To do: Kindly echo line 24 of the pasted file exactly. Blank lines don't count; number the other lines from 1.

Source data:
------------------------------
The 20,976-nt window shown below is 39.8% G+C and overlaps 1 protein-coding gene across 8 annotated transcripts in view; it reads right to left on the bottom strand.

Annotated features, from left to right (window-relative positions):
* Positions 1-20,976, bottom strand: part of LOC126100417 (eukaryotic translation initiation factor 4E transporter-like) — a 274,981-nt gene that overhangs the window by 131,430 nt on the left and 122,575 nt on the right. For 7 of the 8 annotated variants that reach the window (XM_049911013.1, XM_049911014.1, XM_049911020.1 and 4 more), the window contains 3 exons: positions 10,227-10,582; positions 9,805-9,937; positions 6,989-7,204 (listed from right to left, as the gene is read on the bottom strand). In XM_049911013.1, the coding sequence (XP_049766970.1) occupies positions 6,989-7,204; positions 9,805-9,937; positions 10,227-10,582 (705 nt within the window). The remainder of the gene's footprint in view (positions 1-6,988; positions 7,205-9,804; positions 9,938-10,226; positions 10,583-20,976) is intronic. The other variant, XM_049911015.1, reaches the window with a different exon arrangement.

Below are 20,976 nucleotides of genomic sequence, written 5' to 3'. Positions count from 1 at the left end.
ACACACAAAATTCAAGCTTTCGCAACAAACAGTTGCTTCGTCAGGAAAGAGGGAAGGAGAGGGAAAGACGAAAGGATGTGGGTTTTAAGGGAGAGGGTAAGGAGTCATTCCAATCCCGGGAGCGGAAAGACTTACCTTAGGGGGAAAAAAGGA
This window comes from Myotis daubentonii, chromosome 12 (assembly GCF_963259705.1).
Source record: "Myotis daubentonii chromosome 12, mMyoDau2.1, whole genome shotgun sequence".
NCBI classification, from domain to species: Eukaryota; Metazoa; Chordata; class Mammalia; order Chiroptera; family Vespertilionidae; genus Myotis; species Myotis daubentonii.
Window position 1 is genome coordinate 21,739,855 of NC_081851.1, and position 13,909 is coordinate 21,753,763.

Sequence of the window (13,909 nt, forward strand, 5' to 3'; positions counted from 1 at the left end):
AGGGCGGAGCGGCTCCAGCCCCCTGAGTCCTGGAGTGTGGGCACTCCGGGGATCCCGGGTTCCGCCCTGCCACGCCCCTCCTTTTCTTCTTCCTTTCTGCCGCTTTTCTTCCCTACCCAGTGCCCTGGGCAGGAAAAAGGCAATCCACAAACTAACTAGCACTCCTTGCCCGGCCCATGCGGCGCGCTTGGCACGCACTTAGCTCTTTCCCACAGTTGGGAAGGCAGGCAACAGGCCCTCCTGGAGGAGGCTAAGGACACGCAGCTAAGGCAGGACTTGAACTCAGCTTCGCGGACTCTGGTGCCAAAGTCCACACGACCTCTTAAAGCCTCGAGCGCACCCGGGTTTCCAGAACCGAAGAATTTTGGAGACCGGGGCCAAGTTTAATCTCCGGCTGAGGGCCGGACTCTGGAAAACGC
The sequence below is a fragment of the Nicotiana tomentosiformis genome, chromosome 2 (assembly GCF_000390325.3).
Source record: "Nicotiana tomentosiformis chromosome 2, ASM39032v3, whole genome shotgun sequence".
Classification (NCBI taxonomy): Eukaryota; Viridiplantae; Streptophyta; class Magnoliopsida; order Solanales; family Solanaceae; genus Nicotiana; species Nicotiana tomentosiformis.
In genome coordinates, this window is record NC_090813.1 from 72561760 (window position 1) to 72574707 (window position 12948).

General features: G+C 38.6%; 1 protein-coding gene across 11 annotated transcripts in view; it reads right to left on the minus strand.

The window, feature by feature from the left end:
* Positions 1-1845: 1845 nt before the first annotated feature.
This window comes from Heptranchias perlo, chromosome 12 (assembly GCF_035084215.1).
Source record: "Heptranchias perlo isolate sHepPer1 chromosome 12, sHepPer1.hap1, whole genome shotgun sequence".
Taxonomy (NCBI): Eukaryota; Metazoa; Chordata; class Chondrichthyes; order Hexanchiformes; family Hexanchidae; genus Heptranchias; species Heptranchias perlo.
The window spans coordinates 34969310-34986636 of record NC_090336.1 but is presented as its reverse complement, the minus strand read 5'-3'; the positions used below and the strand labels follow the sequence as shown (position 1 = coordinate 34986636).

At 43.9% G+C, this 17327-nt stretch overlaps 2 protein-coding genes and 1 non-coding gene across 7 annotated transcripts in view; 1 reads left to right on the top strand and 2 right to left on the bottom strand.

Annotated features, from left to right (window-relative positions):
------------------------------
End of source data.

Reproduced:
Annotated features, from left to right (window-relative positions):